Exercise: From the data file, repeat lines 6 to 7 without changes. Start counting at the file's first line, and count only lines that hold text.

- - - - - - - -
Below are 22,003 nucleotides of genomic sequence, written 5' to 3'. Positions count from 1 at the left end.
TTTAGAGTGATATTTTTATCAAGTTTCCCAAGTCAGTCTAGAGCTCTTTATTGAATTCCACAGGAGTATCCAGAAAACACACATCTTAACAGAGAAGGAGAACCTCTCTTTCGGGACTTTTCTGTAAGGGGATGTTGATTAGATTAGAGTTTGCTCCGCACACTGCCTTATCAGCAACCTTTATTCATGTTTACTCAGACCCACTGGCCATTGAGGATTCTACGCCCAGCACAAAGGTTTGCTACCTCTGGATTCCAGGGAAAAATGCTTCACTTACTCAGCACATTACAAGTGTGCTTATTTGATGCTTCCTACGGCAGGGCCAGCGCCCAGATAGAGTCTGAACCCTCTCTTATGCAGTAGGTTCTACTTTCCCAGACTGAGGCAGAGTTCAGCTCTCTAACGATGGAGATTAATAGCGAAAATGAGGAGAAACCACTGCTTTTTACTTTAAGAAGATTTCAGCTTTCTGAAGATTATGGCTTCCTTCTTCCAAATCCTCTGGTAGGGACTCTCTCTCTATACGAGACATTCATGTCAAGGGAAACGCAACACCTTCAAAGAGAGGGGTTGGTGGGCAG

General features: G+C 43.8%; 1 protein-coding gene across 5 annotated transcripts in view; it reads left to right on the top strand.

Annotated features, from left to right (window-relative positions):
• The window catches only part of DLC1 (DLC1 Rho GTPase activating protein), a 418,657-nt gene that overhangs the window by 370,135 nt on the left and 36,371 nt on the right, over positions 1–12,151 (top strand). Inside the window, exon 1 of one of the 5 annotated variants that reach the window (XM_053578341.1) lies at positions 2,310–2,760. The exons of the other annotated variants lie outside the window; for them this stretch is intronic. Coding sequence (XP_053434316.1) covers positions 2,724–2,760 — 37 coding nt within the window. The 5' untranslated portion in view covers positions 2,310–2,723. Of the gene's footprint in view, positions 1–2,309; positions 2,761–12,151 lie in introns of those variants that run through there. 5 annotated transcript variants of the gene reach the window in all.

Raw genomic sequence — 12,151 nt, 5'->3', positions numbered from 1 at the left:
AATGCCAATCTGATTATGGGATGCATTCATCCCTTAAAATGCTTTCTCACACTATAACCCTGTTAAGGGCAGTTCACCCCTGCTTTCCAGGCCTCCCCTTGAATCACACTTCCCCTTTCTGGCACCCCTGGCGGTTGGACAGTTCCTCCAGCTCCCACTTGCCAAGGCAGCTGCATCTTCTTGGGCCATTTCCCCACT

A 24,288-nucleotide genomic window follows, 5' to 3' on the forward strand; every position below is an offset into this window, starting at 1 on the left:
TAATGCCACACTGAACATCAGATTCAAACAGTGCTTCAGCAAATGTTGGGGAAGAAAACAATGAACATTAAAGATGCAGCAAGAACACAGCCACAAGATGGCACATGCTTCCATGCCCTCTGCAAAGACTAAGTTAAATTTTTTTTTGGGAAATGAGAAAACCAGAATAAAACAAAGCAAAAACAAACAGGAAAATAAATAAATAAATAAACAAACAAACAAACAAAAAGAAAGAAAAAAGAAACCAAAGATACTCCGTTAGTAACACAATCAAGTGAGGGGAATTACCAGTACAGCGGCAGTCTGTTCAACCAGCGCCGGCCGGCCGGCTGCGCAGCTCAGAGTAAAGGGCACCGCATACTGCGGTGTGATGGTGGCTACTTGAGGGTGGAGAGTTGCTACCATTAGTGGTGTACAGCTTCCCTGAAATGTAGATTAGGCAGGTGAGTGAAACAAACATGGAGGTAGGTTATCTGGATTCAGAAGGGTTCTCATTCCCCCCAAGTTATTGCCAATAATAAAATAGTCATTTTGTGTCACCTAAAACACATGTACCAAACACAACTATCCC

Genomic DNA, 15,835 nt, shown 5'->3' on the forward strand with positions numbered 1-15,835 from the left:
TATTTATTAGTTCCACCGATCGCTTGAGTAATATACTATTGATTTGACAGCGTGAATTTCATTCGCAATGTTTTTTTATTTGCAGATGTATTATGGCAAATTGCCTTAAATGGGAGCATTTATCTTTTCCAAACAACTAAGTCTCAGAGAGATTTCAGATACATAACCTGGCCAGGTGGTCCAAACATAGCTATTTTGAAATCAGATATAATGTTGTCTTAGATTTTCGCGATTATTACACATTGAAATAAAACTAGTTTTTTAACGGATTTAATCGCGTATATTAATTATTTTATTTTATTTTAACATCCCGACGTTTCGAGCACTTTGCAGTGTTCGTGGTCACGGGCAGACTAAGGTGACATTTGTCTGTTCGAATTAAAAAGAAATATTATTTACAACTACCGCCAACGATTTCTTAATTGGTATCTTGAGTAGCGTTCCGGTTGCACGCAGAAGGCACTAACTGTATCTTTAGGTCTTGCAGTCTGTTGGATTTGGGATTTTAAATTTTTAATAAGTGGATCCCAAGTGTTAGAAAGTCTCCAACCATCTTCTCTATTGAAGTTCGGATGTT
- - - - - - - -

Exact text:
Raw genomic sequence — 12,151 nt, 5'->3', positions numbered from 1 at the left:
AATGCCAATCTGATTATGGGATGCATTCATCCCTTAAAATGCTTTCTCACACTATAACCCTGTTAAGGGCAGTTCACCCCTGCTTTCCAGGCCTCCCCTTGAATCACACTTCCCCTTTCTGGCACCCCTGGCGGTTGGACAGTTCCTCCAGCTCCCACTTGCCAAGGCAGCTGCATCTTCTTGGGCCATTTCCCCACT